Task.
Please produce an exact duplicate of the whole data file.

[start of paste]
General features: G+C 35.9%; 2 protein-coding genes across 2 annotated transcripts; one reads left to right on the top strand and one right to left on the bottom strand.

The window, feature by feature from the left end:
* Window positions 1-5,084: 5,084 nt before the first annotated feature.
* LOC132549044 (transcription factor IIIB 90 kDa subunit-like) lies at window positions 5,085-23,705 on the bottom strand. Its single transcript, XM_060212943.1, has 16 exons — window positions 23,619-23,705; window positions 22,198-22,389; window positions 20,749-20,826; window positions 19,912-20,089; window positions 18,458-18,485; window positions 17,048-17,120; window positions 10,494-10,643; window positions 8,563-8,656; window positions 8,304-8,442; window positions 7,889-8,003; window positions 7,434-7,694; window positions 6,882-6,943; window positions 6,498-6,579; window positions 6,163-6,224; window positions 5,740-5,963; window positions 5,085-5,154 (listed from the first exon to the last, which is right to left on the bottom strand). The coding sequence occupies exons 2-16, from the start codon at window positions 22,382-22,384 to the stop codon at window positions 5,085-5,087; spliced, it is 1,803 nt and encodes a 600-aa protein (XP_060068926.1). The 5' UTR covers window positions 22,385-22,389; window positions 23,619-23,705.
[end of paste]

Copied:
General features: G+C 35.9%; 2 protein-coding genes across 2 annotated transcripts; one reads left to right on the top strand and one right to left on the bottom strand.

The window, feature by feature from the left end:
* Window positions 1-5,084: 5,084 nt before the first annotated feature.
* LOC132549044 (transcription factor IIIB 90 kDa subunit-like) lies at window positions 5,085-23,705 on the bottom strand. Its single transcript, XM_060212943.1, has 16 exons — window positions 23,619-23,705; window positions 22,198-22,389; window positions 20,749-20,826; window positions 19,912-20,089; window positions 18,458-18,485; window positions 17,048-17,120; window positions 10,494-10,643; window positions 8,563-8,656; window positions 8,304-8,442; window positions 7,889-8,003; window positions 7,434-7,694; window positions 6,882-6,943; window positions 6,498-6,579; window positions 6,163-6,224; window positions 5,740-5,963; window positions 5,085-5,154 (listed from the first exon to the last, which is right to left on the bottom strand). The coding sequence occupies exons 2-16, from the start codon at window positions 22,382-22,384 to the stop codon at window positions 5,085-5,087; spliced, it is 1,803 nt and encodes a 600-aa protein (XP_060068926.1). The 5' UTR covers window positions 22,385-22,389; window positions 23,619-23,705.